With apologies to Joni Mitchell, the Insurance Institute for Highway Safety will be looking at the front ends of vehicles from both sides now. The IIHS says it's adding a new right-side front crash test program after it found that some automakers were neglecting passenger-side protection in its vaunted small overlap front crash protection tests.
Individual models will now have to earn good or acceptable passenger-side ratings in order to qualify for IIHS' Top Safety Pick + award.
In 2016, IIHS said it found inconsistencies in the results of passenger-side small overlap tests on seven small SUVs from the 2014 through 2016 model years that had good ratings for driver-side protection. Just one of those vehicles — the 2016 Hyundai Tucson — performed at a level corresponding to a good rating, while the others scored poor or acceptable.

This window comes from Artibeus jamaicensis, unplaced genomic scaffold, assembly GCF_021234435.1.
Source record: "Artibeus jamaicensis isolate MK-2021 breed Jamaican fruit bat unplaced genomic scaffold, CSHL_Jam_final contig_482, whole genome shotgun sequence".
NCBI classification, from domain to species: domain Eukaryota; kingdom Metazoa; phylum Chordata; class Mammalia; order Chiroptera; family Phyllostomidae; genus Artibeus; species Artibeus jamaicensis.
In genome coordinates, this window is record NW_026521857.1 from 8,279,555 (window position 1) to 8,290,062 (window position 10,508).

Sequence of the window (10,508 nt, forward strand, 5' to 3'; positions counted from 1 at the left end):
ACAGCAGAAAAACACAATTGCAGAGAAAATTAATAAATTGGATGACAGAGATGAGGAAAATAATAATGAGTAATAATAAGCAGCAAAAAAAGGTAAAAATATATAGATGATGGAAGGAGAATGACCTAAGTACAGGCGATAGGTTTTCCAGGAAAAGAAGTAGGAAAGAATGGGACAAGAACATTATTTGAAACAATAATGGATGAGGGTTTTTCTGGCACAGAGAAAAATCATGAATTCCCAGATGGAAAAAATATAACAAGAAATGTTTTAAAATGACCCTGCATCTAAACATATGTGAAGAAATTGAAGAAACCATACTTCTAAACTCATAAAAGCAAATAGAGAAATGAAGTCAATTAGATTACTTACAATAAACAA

In the first official passenger-side test of 2017-2018 midsize cars, all of which had good driver-side ratings, IIHS said 10 of 13 earned a good rating, one was acceptable and two earned marginal ratings. Though none had a poor or marginal structural rating, IIHS said the biggest problem was inconsistent airbag protection that leave passengers' heads at risk in five cars.
The 2018 Subaru Outback and 2018 Legacy both notched good ratings for passenger-side protection; the 2014 Legacy was rated marginal in the earlier tests. The other models that earned good passenger-side ratings were the Ford Fusion, Honda Accord, Lincoln MKZ, Hyundai Sonata, Mazda 6, Nissan Altima, Nissan Maxima and 2018 Toyota Camry. The Chevrolet Malibu and Volkswagen Passat both earned marginal passenger-side ratings, while the Volkswagen Jetta was rated acceptable.
IIHS introduced the small overlap test, which measures what happens when the front corner of a vehicle collides with another vehicle or an object at 40 mph, in 2012. Since then, 13 manufacturers have made structural changes on 97 vehicles, with nearly three-quarters of them going on to earn a good rating, IIHS says.